Peuch does not think that CO2MVS will 'revolutionise' the current knowledge of European emissions, which are already well calculated. However, "In other parts of the world there may be more surprises, and even in Europe we may find in the detail some things that are not exactly as we thought," he said.
Despite most of the talks at COP26 being around the reduction of emissions, the actual concentrations of CO2 in the atmosphere continue to rise.
You can see in the graph above that there are fluctuations according to the seasons in the northern hemisphere, but the level continues to go up and we are now at an unprecedented high in human history.
What next for our climate?
What should we expect from the climate in the next 10 years and will the decisions taken at Glasgow have any effect by 2030?
Ed Hawkins, professor of Climate Science at the University of Reading, says that "over the next decade, things are going to warm up whatever happens to our emissions." However, he argues that the decisions on emission reductions taken at COP26 are about the long term, about what happens after 2030 and even beyond 2050.
2021 has already given us a taste of what is to come. Climate change-related extremes ranged from forest fires in Greece, Spain and France, to deadly flooding in Germany and Belgium, and a near-50 degree heatwave in southern Europe.
In the coming decades, such weather extremes are projected to become more frequent and more intense in some regions.
Professor Sonia Seneviratne corroborates this and says that by 2030 "we should expect a further increase in heatwaves, a further increase in heavy precipitation, mostly in northern Europe and also in Central Europe; and also an increase in intensity and frequency of droughts, in particular in southern Europe, but also in central Europe."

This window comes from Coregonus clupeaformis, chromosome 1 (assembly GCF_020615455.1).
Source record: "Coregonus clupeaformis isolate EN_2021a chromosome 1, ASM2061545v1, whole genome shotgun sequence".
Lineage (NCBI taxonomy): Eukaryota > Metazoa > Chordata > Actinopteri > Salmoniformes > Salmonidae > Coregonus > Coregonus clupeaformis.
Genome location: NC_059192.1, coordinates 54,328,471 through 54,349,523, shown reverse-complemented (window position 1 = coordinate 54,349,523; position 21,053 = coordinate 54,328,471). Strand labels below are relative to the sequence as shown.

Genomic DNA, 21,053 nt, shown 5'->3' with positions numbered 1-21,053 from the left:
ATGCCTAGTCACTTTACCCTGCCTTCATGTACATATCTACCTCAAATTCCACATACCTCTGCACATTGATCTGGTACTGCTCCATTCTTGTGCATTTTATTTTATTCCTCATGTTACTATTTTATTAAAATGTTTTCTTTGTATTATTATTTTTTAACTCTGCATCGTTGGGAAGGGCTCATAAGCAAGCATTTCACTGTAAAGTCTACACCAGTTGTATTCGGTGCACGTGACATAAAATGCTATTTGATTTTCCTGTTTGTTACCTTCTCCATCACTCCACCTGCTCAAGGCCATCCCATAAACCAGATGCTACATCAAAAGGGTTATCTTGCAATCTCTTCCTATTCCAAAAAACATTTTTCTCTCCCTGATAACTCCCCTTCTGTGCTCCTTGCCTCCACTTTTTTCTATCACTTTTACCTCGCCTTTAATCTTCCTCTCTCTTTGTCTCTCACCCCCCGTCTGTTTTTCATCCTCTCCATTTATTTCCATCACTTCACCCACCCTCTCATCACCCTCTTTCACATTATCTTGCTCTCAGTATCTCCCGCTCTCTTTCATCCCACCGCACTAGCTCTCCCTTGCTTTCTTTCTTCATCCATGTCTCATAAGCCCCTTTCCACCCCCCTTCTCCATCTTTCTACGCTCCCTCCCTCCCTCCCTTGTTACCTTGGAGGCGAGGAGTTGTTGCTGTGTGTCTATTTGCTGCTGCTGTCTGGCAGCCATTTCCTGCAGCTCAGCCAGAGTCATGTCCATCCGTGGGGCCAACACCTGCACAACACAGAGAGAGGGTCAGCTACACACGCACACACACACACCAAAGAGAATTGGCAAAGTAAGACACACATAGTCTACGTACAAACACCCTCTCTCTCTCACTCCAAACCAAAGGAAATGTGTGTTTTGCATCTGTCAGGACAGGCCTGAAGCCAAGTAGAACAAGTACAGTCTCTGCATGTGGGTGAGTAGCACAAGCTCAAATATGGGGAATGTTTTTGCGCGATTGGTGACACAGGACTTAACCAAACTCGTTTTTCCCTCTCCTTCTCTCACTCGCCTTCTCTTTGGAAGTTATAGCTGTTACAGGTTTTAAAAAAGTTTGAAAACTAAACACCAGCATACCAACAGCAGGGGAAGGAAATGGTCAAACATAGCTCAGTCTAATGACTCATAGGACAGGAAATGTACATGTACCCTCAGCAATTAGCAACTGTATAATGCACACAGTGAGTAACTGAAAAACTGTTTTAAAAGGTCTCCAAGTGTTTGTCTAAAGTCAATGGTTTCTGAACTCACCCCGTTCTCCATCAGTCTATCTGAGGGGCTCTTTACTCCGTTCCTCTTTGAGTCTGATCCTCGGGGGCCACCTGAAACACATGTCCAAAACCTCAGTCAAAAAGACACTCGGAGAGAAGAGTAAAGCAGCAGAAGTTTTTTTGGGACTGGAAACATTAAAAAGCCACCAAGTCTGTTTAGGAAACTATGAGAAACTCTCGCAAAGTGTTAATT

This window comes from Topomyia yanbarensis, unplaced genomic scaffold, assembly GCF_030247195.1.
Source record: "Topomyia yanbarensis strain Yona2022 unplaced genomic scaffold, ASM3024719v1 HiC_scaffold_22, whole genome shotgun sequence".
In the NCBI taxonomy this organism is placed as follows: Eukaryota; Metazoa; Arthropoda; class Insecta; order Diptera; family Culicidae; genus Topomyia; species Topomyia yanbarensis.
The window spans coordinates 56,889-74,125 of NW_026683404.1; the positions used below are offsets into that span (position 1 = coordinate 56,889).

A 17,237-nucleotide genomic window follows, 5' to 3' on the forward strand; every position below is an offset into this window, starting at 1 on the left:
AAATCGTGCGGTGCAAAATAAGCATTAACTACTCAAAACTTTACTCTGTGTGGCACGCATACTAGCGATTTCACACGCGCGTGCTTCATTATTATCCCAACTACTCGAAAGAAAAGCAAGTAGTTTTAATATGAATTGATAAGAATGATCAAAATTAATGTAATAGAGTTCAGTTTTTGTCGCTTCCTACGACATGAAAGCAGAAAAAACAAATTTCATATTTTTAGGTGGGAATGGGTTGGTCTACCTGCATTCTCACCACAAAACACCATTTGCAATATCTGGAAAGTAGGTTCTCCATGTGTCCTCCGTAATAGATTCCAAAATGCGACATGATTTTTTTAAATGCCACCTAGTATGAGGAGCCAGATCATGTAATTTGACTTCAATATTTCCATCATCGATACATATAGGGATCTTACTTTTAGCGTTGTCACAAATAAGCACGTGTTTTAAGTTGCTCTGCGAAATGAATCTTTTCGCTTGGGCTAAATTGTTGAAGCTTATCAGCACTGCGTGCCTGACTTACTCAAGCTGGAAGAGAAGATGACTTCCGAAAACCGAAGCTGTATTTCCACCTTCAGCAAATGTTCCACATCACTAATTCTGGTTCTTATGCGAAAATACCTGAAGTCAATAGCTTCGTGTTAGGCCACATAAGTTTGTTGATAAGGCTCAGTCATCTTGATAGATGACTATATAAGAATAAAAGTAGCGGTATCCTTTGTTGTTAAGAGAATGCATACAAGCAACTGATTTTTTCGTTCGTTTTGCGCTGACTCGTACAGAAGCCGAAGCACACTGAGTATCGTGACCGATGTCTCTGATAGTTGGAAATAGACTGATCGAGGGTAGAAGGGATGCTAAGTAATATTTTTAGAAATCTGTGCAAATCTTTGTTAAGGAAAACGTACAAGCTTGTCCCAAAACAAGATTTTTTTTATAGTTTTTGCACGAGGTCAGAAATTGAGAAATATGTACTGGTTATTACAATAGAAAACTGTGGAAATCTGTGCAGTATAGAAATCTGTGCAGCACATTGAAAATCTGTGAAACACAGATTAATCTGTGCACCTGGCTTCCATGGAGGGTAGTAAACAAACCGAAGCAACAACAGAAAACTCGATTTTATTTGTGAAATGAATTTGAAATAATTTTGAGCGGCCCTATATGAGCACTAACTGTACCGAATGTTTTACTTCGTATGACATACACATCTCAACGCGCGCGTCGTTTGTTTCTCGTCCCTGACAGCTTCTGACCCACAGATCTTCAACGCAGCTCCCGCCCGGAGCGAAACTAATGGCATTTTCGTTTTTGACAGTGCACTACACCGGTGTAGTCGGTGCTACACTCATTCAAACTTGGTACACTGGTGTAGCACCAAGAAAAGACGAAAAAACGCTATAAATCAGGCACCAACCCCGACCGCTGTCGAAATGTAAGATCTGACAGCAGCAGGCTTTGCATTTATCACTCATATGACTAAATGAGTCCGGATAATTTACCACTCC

Europe's mountain ranges are also going to change in the next decade, regardless of the decisions taken at Glasgow. Euronews spoke to Professor Matthias Huss, a glaciologist at ETH Zürich, who explained European glaciers are going to retreat because of the warming that is already underway due to the greenhouse gas concentrations in the atmosphere.
There are multiple risks from a mountain range with retreating glaciers, he told our reporter Grégoire Lory. "There are various impacts of glacial retreat. For example, water resources are strongly affected by glaciers. Glaciers are a water reserve in the high mountains and do provide a lot of water in the hot and dry summer season. If they are gone, we might face a shortage of water, especially during drought periods."
There are also more dramatic hazards associated with climate change in mountain areas, with phenomena such as glacial lakes building up and suddenly collapsing, creating floods downstream and dangerous instabilities on mountain slopes.
However, Huss said there is some hope that the ice-capped Alps will not disappear completely in summer in the decades ahead. "There's still some hope we can still change between losing all glaciers in the European Alps with no climate change mitigation and keeping about 40 percent of the present volume," he explained.
What's the long-term outlook?
Our climate system is slow to react, so even with rapid emissions reductions, the effects of climate change, such as sea-level rise, will be felt until the end of the century and beyond.
As Hawkins underlined, many people are realising that climate change is affecting us here and now, "It's not just a problem for our children and our grandchildren."
"It is very clear now that we're already experiencing the effects of climate change in Europe and around the world, especially in how our extreme weather is changing," he said.
"We will see more intense heatwaves across the continent and in the Mediterranean regions, we may well see more 50 degree days over the coming years."
Hawkins concluded by stressing that Europe should turn attention to building resilience to the effects of climate change, with early warning systems for floods and heatwaves and a reinforced effort to use climate data to plan for the future and adapt to our warmer planet.